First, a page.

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Yuba City Schools Half Full On Strike's First Day

Bob Moffitt / Capital Public Radio

Teachers at Butte Vista Elementary School are among the estimated 620 teachers striking for higher wages in Yuba City.

Bob Moffitt / Capital Public Radio

The Yuba City Teachers Association says about 80 percent of the district's 700 teachers walked the picket lines this morning.

About 100 high school students then followed -after receiving at least two text messages calling on them to walk out at 11 o'clock. One message says,

"They will try to intimidate you. Just keep walking. They cannot touch you. The news is there to record the events. Just walk."

The source of the original message has not been identified.

According to Yuba City Teachers Association President Dina Luetgens, students organized the protest.

"We are not encouraging our students to walk out of the classroom. Teachers want students in the classroom where they feel safe and nurtured. We would not encourage our students to not go to school," she says.

The administration says the students had help from adults on the picket lines.

Some parents posted pictures of Sudoku puzzles, word searches, and crossword puzzles on social media as an attempt to show students were not receiving a quality education.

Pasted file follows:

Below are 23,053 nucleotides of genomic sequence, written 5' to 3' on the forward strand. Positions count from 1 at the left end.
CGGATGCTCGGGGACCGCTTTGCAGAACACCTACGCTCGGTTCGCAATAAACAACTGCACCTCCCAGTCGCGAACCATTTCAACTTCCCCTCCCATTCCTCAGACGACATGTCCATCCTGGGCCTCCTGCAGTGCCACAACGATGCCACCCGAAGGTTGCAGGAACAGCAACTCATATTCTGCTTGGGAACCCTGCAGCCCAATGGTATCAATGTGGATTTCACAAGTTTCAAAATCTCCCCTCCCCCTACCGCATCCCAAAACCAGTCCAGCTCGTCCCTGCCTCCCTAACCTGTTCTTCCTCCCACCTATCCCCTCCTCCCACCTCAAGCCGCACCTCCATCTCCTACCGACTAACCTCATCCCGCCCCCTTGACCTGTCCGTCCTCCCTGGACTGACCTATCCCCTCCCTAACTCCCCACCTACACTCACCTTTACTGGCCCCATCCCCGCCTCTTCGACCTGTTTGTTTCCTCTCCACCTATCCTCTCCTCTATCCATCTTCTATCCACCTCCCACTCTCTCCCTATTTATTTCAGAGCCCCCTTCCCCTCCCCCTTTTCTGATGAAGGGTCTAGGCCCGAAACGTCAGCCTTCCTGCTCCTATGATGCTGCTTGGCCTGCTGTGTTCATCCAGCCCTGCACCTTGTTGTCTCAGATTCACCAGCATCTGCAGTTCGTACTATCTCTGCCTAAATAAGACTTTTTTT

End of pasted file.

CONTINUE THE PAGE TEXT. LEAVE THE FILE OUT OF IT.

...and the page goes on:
According to District Superintendent Nancy Aaberg, the pictures fail to show the entire 50-page packet that was given to each teacher.

"There's still the same assortment of content areas -english language arts, writing, financial literacy in the mathematics area, there's some science, and history/social science as well. So that full array is on each day," Aaberg says.

Some parents, like Anne Harris, brought their children to school, but then took them home.

"I'm leaving with my child. There's no teacher at his class. There's nobody there. We don't know what to do. No teacher, no note, no nothing.  I went to the cafeteria. I went to the office and I'm not leaving my child with a stranger," Harris says.

Other parents like Michelle Crawford say it's important for their children to be in school.

"I 100 percent support the teachers, absolutely without a doubt. But I don't feel this is my child's fight to fight, so that's why I brought them to school," Crawford says.

The teachers are demanding a 13 percent pay raise.

The average teacher in the district makes $67,000.

According to the California Department of Education, the average salary two years ago was about $8,000 less than the state average.

There have been no negotiations since August 24. Each side blames the other for the stalemate.

Aaberg says the district will call for a meeting between the two sides. She says about half of the district's 14,000 students were absent.



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